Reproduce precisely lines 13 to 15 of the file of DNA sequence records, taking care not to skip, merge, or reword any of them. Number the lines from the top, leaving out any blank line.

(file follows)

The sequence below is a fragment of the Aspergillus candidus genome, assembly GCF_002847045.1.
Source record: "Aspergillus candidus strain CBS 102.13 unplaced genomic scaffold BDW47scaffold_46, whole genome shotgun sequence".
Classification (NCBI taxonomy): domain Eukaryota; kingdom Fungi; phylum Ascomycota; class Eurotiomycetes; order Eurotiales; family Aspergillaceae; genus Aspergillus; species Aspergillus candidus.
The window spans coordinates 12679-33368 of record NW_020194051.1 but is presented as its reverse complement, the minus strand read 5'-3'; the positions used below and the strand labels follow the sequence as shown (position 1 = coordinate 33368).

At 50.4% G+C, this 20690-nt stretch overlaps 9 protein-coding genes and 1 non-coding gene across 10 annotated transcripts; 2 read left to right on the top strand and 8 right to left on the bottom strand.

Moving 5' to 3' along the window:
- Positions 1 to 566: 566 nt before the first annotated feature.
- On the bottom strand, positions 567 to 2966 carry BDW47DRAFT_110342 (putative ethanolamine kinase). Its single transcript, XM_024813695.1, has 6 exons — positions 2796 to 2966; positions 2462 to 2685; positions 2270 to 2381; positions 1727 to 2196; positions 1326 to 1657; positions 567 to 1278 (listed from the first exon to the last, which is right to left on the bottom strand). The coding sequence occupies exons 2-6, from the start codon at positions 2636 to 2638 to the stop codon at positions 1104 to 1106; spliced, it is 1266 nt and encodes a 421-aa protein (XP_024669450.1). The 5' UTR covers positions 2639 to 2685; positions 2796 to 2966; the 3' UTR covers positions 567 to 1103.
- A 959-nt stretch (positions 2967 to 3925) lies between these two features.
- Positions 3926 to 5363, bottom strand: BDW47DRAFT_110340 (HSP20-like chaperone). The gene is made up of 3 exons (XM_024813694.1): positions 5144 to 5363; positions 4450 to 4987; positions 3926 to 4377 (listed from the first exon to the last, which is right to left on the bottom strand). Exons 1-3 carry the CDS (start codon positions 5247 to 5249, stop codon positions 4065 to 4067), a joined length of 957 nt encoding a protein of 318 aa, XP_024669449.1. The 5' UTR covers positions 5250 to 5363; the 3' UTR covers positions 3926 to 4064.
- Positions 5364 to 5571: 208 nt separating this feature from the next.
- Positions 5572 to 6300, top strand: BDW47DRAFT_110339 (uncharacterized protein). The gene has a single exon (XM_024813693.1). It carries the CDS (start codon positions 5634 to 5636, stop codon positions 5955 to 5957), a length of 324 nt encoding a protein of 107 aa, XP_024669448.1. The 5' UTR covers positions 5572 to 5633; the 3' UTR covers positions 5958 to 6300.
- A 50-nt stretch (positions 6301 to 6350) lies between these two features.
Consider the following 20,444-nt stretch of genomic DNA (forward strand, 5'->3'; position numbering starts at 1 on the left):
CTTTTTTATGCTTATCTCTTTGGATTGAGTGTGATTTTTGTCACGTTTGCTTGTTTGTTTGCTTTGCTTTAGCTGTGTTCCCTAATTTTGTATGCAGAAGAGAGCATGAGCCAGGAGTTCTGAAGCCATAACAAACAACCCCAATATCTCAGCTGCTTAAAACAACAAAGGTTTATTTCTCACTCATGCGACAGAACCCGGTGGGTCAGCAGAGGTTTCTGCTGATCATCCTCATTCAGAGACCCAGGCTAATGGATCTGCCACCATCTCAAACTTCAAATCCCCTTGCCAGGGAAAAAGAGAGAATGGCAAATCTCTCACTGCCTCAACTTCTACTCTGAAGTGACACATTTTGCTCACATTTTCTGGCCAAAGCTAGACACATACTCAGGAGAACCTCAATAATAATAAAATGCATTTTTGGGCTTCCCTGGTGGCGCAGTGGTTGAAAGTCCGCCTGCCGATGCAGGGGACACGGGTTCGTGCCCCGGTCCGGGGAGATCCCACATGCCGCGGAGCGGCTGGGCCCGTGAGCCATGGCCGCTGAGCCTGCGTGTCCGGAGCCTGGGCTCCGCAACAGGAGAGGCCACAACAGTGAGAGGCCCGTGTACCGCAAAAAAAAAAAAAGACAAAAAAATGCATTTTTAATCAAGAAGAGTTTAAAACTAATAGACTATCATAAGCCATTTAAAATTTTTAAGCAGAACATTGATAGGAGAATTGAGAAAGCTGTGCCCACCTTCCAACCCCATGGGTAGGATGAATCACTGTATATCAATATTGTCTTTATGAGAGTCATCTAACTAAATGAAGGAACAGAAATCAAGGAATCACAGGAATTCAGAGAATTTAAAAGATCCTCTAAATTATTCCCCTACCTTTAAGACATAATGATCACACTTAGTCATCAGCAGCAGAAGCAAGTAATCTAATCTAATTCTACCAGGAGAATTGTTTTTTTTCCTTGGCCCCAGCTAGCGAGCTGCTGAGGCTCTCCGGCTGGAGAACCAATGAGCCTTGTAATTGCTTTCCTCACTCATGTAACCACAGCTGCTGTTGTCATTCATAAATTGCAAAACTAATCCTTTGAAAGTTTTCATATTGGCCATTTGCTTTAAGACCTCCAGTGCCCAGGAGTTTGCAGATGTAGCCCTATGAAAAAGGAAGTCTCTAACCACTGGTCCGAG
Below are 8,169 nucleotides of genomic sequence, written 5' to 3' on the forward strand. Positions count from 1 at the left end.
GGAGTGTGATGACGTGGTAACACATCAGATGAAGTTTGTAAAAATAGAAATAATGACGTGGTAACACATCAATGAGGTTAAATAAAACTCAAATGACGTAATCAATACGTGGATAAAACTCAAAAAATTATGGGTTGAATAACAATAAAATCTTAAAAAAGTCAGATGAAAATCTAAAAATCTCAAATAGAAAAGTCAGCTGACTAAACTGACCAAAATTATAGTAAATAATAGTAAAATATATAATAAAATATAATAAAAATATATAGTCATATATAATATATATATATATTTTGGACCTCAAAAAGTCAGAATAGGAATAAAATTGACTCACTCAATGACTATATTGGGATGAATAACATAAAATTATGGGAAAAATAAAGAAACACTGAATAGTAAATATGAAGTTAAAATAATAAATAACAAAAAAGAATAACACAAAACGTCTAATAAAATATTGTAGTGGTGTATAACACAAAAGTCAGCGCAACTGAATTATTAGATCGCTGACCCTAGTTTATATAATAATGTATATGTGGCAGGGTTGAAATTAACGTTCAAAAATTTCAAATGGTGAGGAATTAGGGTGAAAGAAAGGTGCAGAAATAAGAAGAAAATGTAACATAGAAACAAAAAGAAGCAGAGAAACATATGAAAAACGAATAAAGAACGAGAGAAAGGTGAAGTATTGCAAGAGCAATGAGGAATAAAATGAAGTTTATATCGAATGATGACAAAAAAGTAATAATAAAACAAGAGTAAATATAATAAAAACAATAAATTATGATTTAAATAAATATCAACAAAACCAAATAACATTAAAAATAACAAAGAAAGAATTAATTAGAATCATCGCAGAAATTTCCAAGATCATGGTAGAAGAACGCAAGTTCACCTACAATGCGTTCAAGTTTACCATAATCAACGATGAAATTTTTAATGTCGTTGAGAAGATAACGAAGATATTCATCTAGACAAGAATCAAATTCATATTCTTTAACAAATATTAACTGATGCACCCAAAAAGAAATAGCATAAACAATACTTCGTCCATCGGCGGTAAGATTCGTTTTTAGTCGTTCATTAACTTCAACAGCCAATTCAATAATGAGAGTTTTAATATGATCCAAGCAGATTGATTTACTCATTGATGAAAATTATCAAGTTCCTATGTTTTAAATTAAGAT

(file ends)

- A 50-nt stretch (positions 6301 to 6350) lies between these two features.
Consider the following 20,444-nt stretch of genomic DNA (forward strand, 5'->3'; position numbering starts at 1 on the left):
CTTTTTTATGCTTATCTCTTTGGATTGAGTGTGATTTTTGTCACGTTTGCTTGTTTGTTTGCTTTGCTTTAGCTGTGTTCCCTAATTTTGTATGCAGAAGAGAGCATGAGCCAGGAGTTCTGAAGCCATAACAAACAACCCCAATATCTCAGCTGCTTAAAACAACAAAGGTTTATTTCTCACTCATGCGACAGAACCCGGTGGGTCAGCAGAGGTTTCTGCTGATCATCCTCATTCAGAGACCCAGGCTAATGGATCTGCCACCATCTCAAACTTCAAATCCCCTTGCCAGGGAAAAAGAGAGAATGGCAAATCTCTCACTGCCTCAACTTCTACTCTGAAGTGACACATTTTGCTCACATTTTCTGGCCAAAGCTAGACACATACTCAGGAGAACCTCAATAATAATAAAATGCATTTTTGGGCTTCCCTGGTGGCGCAGTGGTTGAAAGTCCGCCTGCCGATGCAGGGGACACGGGTTCGTGCCCCGGTCCGGGGAGATCCCACATGCCGCGGAGCGGCTGGGCCCGTGAGCCATGGCCGCTGAGCCTGCGTGTCCGGAGCCTGGGCTCCGCAACAGGAGAGGCCACAACAGTGAGAGGCCCGTGTACCGCAAAAAAAAAAAAAGACAAAAAAATGCATTTTTAATCAAGAAGAGTTTAAAACTAATAGACTATCATAAGCCATTTAAAATTTTTAAGCAGAACATTGATAGGAGAATTGAGAAAGCTGTGCCCACCTTCCAACCCCATGGGTAGGATGAATCACTGTATATCAATATTGTCTTTATGAGAGTCATCTAACTAAATGAAGGAACAGAAATCAAGGAATCACAGGAATTCAGAGAATTTAAAAGATCCTCTAAATTATTCCCCTACCTTTAAGACATAATGATCACACTTAGTCATCAGCAGCAGAAGCAAGTAATCTAATCTAATTCTACCAGGAGAATTGTTTTTTTTCCTTGGCCCCAGCTAGCGAGCTGCTGAGGCTCTCCGGCTGGAGAACCAATGAGCCTTGTAATTGCTTTCCTCACTCATGTAACCACAGCTGCTGTTGTCATTCATAAATTGCAAAACTAATCCTTTGAAAGTTTTCATATTGGCCATTTGCTTTAAGACCTCCAGTGCCCAGGAGTTTGCAGATGTAGCCCTATGAAAAAGGAAGTCTCTAACCACTGGTCCGAG